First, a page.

In The House Theatre’s world premiere of Kara Davidson’s “A Comedical Tragedy for Mister Punch,” youthful innocence comes face-to-papier-mâché-face with domestic abuse, police brutality and infanticide. And that’s only one of the plays Davidson’s meta new work has to offer. Based on and featuring the characters of the Punch and Judy puppet shows, this coming-of-age tale blends Dickensian social realism with the hysterical absurdity of puppetry. At its most divine, “Mister Punch” threads the needle between the infamous puppet show’s hyper violence and our own discontents, transforming the sinister Machiavellian into a sympathetic antihero.
Director Shade Murray keeps things moving at a solid clip during the first act and puts Lee Keenan’s jungle-gym set to good use, vaulting his players up, down and all around the fictional London setting. After a flurry of visual and verbal gags, “Mister Punch” takes a horrifying turn as the creations of puppet master Pietro (Adrian Danzig) come to life in the imagination of his young apprentice (Sarah Cartwright), the essential orphan upon which any good tale of nineteenth-century urban redemption is based.
On the strength of Izumi Inaba’s costumes (a regular parade of some of her best work that I’ve seen), Eleanor Kahn’s props and Jesse Mooney-Bullock’s puppets, “Mister Punch” descends into the hellish uncanny valley as reality becomes simultaneously disfigured and heightened. It is here that we catch our first glimpse at the cathartic power of violence and its ability to liberate us from the fixed game that is our existence.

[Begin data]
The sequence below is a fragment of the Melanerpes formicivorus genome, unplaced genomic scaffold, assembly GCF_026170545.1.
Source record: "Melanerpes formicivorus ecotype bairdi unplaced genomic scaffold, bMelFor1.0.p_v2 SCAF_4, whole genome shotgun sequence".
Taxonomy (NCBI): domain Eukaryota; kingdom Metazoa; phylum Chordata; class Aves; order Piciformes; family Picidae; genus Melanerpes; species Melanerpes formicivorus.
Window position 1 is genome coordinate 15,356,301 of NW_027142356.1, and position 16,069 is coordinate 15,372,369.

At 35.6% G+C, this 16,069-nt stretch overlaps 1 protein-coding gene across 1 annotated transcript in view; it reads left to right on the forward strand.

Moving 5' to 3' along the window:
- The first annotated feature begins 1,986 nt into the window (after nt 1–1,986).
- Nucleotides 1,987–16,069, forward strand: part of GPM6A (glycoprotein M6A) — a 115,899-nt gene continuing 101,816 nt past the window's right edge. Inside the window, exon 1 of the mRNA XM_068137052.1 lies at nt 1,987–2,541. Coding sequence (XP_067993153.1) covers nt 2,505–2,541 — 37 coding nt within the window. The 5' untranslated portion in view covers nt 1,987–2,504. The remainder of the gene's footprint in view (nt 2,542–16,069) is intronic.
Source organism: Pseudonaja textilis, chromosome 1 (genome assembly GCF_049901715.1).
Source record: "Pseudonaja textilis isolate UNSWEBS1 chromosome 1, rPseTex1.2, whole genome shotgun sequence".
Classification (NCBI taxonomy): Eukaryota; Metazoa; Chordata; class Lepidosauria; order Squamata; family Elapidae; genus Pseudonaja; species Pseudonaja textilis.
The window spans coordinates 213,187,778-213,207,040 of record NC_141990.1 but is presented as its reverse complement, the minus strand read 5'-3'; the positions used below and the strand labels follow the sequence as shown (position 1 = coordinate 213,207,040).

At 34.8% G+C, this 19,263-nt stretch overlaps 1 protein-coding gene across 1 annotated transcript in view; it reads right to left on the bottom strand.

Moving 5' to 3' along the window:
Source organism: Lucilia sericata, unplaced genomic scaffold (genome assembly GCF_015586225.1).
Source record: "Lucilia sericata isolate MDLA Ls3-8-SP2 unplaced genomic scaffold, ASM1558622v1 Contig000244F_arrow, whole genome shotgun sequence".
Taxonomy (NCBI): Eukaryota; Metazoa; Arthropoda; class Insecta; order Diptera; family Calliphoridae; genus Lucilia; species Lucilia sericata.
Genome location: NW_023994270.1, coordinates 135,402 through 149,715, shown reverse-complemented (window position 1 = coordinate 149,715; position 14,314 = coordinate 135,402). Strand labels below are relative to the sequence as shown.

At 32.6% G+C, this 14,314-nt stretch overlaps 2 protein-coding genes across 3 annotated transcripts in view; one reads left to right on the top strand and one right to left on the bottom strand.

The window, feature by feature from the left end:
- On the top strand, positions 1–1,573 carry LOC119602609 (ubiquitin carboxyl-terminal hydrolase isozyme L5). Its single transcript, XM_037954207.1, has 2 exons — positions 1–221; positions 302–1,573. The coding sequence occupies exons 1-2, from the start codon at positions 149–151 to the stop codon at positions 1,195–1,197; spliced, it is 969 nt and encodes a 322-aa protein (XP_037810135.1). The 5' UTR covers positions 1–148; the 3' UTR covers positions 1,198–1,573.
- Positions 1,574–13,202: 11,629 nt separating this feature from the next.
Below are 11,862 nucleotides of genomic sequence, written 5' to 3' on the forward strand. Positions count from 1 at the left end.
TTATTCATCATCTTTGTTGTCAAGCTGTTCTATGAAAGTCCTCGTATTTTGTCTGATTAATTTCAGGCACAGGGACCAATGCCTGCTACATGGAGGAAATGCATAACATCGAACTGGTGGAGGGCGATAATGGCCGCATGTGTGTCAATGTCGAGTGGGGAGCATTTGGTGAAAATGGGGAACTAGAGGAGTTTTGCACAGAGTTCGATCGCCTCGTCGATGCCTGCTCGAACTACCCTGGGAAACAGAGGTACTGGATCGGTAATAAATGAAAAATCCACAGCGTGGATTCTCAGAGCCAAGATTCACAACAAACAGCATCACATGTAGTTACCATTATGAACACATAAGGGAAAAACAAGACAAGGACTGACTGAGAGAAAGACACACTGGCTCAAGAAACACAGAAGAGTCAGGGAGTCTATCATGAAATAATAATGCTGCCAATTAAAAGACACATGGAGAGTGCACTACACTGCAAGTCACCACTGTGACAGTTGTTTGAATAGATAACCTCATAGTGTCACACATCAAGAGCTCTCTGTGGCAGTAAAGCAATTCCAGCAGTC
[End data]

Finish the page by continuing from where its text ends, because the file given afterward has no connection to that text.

Unfortunately, “Mister Punch” loses the thread after the intermission, becoming more Dostoyevsky than Dickens as it muses on the narcissism of artists. A meandering start to act two means much of the plot-based momentum of the first gets lost in a series of unnecessary barroom ballads. By the time the play’s ambiguous anti-climax arrives, we are in great need of the kind of laughs that sustain us through the hard times. It would seem that in its current form, the comedical part of the play’s title applies almost exclusively to the first half while the tragedy is reserved for the second.
Balancing these two opposing forces is not easy. Yet cutting the act break and tightening the focus (as well as the runtime) might enhance and sustain “Mister Punch” through what I hope will be a long life. (Kevin Greene)
The House Theatre of Chicago at Chopin Theatre, 1543 West Division, (773)769-3832, thehousetheatre.com, $15-$35. Through October 23.